Kilfenora East (Doorty) Cross High Cross




N 52° 59' 26.7"   W 009° 13' 00.42"

Nearest town


Grid Ref.

R 18308 94028

Map No.


Elevation a.s.l. (m)


Date of visit

Friday 16 June 2017

GPS Accuracy (m)

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The old and roofless church seen from the southeast.

Since our first visit to this cathedral and crosses, on May 14th, 2000, many things have changed.
The roofless north transept of the cathedral has been given a new acrylic glass roof and many of the crosses have been moved under this new roof for protection.
Though the aspect of the cathedral has undoubtedly received a serious blow, also undoubtedly the crosses have received a great advantage.
The crosses that have received shelter under the new roof are the following.

Doorty Cross
This cross was repaired and restored in 1955, when the head which was in the chancel of the cathedral and the shaft which had been used as a tombstone for the 18th century Doorty family tomb were reunited.
The cross, dating to the 12th century, is now at the centre of the north transept, is aligned east-west, and has a solid wheel.
The west face of the head shows the figure of a bishop with a conical mitre and a crozier in his left hand. Angels rest on his shoulders. On the same side of the shaft there are two ecclesiastics. One of them holds a typical crozier, the other one holds a Tau crozier. They push their croziers in the back of a winged creature that, in turn, rests on two human figures. This scene should represent the advent of the new European reforms within the Irish Church in the 12th century.
The east face of the head shows a crucifixion with a bird in each hollow. At the base of the shaft there's a shingled roof of a building surmounted by a horse whose horseman holds and lifts an elaborate pattern of Scandinavian-style interlace which develops up along the height of the shaft.
The minor sides of the shaft bear figures of ecclesiastics and other ornaments typical of the 12th century.
The cross has been set in a modern brushed steel socket. The cross alone is 2.79 metres tall, 52 centimetres wide at the base. The head is 65 centimetres wide at the arms. The shaft is 21.5 centimetres thick at the base.

The North Cross
The North Cross, so called because it was found in the northwest corner of the adjacent graveyard, travelled through the centuries with little damages. It doesn't have a ringed head. It has short arms with circular hollows at the armpits. The face that is now facing north has a boss in the centre of the head, the other side has knots patterns. The shaft is undecorated but in origin it might have had painted ornaments.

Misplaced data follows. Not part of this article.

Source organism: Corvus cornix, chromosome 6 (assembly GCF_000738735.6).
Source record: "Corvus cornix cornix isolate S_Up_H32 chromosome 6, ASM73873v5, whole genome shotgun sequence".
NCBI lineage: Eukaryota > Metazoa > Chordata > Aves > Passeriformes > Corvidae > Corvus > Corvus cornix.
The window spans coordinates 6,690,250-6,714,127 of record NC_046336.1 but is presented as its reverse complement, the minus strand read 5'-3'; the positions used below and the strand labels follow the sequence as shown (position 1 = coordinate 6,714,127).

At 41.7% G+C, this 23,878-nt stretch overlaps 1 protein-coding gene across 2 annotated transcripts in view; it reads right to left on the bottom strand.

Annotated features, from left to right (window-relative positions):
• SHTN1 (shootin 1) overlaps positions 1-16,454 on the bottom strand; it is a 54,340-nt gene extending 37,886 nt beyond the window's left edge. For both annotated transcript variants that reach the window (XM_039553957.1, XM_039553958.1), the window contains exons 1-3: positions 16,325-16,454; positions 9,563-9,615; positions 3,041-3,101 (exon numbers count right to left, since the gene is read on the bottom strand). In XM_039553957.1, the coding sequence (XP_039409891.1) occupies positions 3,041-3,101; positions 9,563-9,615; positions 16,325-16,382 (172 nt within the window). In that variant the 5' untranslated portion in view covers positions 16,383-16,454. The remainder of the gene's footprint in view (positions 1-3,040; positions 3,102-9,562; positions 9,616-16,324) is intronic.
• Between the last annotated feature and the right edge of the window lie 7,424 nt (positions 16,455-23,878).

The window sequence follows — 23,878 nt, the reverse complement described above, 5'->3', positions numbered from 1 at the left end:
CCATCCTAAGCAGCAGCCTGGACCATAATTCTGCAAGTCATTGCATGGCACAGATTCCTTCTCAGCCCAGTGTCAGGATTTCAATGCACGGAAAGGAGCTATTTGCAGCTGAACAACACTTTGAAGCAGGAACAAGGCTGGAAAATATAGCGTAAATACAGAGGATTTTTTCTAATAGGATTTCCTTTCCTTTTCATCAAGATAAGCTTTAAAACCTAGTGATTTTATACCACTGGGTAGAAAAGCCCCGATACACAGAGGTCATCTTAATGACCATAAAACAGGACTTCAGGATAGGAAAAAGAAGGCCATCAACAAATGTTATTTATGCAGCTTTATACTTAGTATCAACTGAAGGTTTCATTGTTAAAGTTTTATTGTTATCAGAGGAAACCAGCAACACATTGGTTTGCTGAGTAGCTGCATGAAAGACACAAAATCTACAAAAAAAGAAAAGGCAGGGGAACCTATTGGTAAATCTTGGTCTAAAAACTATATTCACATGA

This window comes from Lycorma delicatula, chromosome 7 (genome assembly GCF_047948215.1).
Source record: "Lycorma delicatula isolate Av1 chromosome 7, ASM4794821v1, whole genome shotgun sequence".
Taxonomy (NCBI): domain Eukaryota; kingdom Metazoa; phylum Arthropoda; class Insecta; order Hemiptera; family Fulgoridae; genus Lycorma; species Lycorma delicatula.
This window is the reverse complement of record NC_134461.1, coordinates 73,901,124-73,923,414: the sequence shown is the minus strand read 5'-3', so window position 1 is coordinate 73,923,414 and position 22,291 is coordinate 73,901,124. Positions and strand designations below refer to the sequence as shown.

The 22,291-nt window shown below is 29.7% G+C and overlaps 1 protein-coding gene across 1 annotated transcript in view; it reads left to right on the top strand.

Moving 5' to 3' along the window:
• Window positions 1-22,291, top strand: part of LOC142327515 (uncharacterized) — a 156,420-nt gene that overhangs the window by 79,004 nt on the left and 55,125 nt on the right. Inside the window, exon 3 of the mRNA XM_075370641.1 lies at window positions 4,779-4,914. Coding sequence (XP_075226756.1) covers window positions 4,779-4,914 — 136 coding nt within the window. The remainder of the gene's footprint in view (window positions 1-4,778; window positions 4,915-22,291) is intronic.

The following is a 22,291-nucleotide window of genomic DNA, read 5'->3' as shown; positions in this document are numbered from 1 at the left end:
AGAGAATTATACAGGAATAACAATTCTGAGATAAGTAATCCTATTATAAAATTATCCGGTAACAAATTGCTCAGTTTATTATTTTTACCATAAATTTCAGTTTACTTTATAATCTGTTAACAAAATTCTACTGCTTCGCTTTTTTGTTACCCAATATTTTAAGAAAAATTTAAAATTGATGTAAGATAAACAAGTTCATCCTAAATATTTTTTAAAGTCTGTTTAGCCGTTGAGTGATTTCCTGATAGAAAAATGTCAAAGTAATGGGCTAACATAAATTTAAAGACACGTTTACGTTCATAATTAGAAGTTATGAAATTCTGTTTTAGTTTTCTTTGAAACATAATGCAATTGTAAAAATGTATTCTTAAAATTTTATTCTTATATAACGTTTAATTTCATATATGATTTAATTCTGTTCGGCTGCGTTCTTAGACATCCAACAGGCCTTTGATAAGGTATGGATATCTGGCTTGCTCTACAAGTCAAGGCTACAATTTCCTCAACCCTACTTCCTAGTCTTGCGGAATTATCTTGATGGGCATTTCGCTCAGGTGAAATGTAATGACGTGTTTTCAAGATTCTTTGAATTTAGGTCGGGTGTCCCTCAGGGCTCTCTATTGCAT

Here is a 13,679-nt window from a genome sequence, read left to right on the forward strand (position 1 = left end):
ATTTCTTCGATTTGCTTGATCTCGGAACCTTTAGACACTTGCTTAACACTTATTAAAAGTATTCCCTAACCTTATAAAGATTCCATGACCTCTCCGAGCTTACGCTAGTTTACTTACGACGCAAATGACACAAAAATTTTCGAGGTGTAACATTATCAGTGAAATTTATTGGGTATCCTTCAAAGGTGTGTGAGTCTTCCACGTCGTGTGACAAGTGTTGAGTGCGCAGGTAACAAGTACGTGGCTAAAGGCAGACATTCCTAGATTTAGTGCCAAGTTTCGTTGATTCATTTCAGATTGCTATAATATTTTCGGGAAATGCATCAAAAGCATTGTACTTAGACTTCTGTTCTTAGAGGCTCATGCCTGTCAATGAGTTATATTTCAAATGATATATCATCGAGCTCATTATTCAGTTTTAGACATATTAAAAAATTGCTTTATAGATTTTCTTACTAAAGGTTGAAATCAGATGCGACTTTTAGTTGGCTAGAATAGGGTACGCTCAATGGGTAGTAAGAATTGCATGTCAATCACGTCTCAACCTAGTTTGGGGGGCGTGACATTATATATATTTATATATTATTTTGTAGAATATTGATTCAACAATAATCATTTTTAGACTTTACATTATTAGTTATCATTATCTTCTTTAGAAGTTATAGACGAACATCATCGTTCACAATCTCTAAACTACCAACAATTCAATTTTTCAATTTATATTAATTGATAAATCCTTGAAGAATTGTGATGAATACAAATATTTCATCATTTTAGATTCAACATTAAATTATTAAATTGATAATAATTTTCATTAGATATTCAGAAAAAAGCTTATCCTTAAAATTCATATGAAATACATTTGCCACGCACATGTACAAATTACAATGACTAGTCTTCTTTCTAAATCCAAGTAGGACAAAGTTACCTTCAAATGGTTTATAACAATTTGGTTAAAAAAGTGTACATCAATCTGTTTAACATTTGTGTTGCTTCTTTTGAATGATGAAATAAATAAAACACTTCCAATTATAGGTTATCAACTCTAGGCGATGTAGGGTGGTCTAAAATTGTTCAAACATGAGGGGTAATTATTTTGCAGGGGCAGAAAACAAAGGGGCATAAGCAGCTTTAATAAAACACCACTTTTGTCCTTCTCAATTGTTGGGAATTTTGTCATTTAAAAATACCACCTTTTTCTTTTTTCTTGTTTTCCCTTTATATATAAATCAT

The cross stands in a recess in the southeast corner of the north transept, it is 2.06 metres tall, 43 centimetres wide at the base, 72.5 centimetres wide at its arms and 16 centimetres thick.

The South Cross
This is just a broken segment of a cross shaft, dating to the late 11th century or early 12th century. The cross was standing at the south doorway in the nave, hence the name. It has interlaced patterns at the top of the segment and two spirals in the bottom corners.
It's in the northwest corner of the north transept, it's 1.81 metres tall, 67 centimetres wide at the base and 22.5 centimetres thick.

The Shaft Fragment
This sad shaft fragment is now aligned north-south in the northeast corner of the north transept. It was found in the Cathedral grounds during the work in the 1950's. The south side shows knots patterns, the other side is decorated with fretwork motifs. The lower part of the shaft has been reconstructed with a modern block of stone.
The total height of the shaft is now 1.18 metres. It is 49.5 centimetres wide and 16.5 centimetres thick.

A cross was moved to Killaloe from Kilfenora in 1821 and now it's on display in the St. Flannan's Cathedral in Killaloe.

The Kilfenora cathedral itself is worth mentioning. The present building was erected between 1189 and 1200 and replaced an earlier building probably built in the 10th century. It's dedicated to St. Flannan who founded an abbey on this site in the 6th century. The chancel to the east (90°) is now foofles, the nave has been restored and has a roof.
The entrance to the nave is through a Gothic doorway over which there's a carved head of a bishop wearing a mitre. Past this doorway, in the porch there are two tomb slabs. One with the effigy of a bishop wearing a mitre and with a crozier in his left hand, while his right hand is raised in the act of blessing. This slab may date to the late 13th or early 14th century. The other slab bears the effigy of a nobleman in an elegant clothing generally used by people of the upper classes at the end of the 14th century. The figure has both his hands on his chest and he seems to be holding a book.
Another standing slab, probably from the late 13th or early 14th century, depicts a bishop with a crozier in his left hand and the usual raised right hand in blessing.
The chancel is roofless, but it contains interesting details. The east window has three lights with elegant mouldings and carved figures on the capitals of the two columns.
In the north wall of the chancel is a three-bay sedilia with a wonderful tracery. One of the columns of the sedilia has been recently replaced with a modern element. Above the tracery there's another mitred head of a bishop. In the south wall there is a double piscina and an ambry.
There are many grave slabs and memorials on the floor and in the walls of the chancel. On one of the panel of a memorial there's the date 1650!

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